In the last section of this chapter, we introduce probabilistic graphical models as a generic framework to build and use complex probabilistic models from simple building blocks. Such complex models are often necessary to represent the complexity of the task to solve. Complex doesn't mean complicated and often the simple things are the best and most efficient. Complex means that, in order to represent and solve tasks where we have a lot of inputs, components, or data, we need a model that is not completely trivial but reaches the necessary degree of complexity.

Such complex problems can be decomposed into simpler problems that will interact with each other. Ultimately, the most simple building block will be one variable. This variable will have a random value, or a value subject to uncertainty as we saw in the previous section.

If you remember, we saw that it is possible to represent really advanced concepts using a probability distribution; when we have many random variables, we call this distribution a joint distribution. Sometimes it is not impossible to have hundreds if not thousands or more of those random variables. Representing such a big distribution is extremely hard and in most cases impossible.

For example, in medical diagnoses, each random variable could represent a symptom. We can have dozens of them. Other random variables could represent the age of the patient, the gender of the patient, his or her temperature, blood pressure, and so on. We can use many different variables to represent the health state of a patient. We can also add other information such as recent weather conditions, the age of the patient, and his or her diet.

Then there are two tasks we want to solve with such a complex system:

From a database of patients, we want to assess and discover all the probability distributions and their associated parameters, automatically of course.

We want to put questions to the model, such as, "If I observe a series of symptoms, is my patient healthy or not?" Similarly, "If I change this or that in my patient's diet and give this drug, will my patient recover?"

However, there is something important: in such a model we would like to use another important piece of knowledge, maybe one of the most important: interactions between the various components—in other words, dependencies between the random variables. For example, there are obvious dependencies between symptoms and disease. On the other end, diet and symptoms can have a more distant dependency or can be dependent through another variable such as age or gender.

Finally, all the reasoning that is done with such a model is probabilistic in nature. From the observation of a variable *X*, we want to infer the posterior distribution of some other variables and have their probability rather than a simple *yes* or *no* answer. Having a probability gives us a richer answer than a binary response.

Let's make a simple computation. Imagine we have two binary random variables such as the one we saw in the previous section of this chapter. Let's call them *X* and *Y*. The joint probability distribution over these two variables is *P(X,Y)*. They are binary so they can take two values each, which we will call *x _{1}*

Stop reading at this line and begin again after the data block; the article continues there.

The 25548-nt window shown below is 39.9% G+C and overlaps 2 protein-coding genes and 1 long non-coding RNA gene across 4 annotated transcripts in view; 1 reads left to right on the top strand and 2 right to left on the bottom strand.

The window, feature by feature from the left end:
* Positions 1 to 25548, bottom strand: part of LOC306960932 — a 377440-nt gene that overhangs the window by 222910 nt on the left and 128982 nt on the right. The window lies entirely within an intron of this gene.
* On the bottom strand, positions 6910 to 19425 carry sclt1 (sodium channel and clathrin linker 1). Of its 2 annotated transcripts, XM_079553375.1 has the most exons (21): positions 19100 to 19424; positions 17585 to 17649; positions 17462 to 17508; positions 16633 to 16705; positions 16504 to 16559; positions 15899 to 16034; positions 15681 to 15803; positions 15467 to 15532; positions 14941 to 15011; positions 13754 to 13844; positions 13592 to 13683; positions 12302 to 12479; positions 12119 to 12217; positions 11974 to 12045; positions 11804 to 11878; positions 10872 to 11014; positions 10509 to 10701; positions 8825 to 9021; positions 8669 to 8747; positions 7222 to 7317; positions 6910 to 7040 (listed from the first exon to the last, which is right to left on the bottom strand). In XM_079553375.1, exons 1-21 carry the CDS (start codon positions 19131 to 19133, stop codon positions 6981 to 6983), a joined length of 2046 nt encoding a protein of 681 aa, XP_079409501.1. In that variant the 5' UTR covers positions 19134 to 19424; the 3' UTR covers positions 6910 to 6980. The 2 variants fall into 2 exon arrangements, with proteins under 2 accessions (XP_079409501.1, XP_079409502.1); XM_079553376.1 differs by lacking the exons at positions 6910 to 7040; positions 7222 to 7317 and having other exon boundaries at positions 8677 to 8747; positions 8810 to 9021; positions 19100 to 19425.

*,x*and

_{2}*y*

_{1}*,y*, for the sake of clarity.

_{2}How many probability values do we need to specify? Four in total for *P(X=x _{1}*

*,Y=y*

_{1}*)*,

*P(X=x*

_{1}*,Y=y*

_{2}*)*,

*P(X=x*

_{2}*,Y=y*

_{1}*)*, and

*P(X=x*

_{2}*,Y=y*

_{2}*)*.

Let's say we have now not two binary random variables, but ten. It's still a very simple model, isn't it? Let's call the variables *X _{1}*

*,X*

_{2}*,X*

_{3}*,X*

_{4}*,X*

_{5}*,X*

_{6}*,X*

_{7}*,X*

_{8}*,X*

_{9}*,X*. In this case, we need to provide

_{10}*2*

^{10}*= 1024*values to determine our joint probability distribution. And what if we add another 10 variables for a total of 20 variables? It's still a very small model. But we need to specify

*2*

^{20}*= 1048576*values. This is more than a million values. So for such a simple model, the task becomes simply impossible!

Probabilistic graphical models is the right framework to describe such models in a compact way and allow their construction and use in a most efficient manner. In fact, it is not unheard of to use probabilistic graphical models with thousands of variables. Of course, the computer model doesn't store billions of values, but in fact uses conditional independence in order to make the model tractable and representable in a computer's memory. Moreover, conditional independence adds structural knowledge to the model, which can make a massive difference.

In a probabilistic graphical model, such knowledge between variables can be represented with a graph. Here is an example from the medical world: how to diagnose a cold. This is just an example and by no means medical advice. It is over-simplified for the sake of simplicity. We have several random variables such as:

*Se*: The season of the year*N*: The nose is blocked*H*: The patient has a headache*S*: The patient regularly sneezes*C*: The patient coughs*Cold*: The patient has a cold

Because each of the symptoms can exist in different degrees, it is natural to represent the variables as random variables. For example, if the patient's nose is a bit blocked, we will assign a probability of, say, 60% to this variable, that is *P(N=blocked)=0.6* and *P(N=not blocked)=0.4*.

In this example, the probability distribution *P(Se,N,H,S,C,Cold)* will require *4 * 2 ^{5}*

*= 128*values in total (4 seasons and 2 values for each other random variables). It's quite a lot and honestly it's quite hard to determine things such as the probability that the nose is not blocked and that the patient has a headache and sneezes and so on.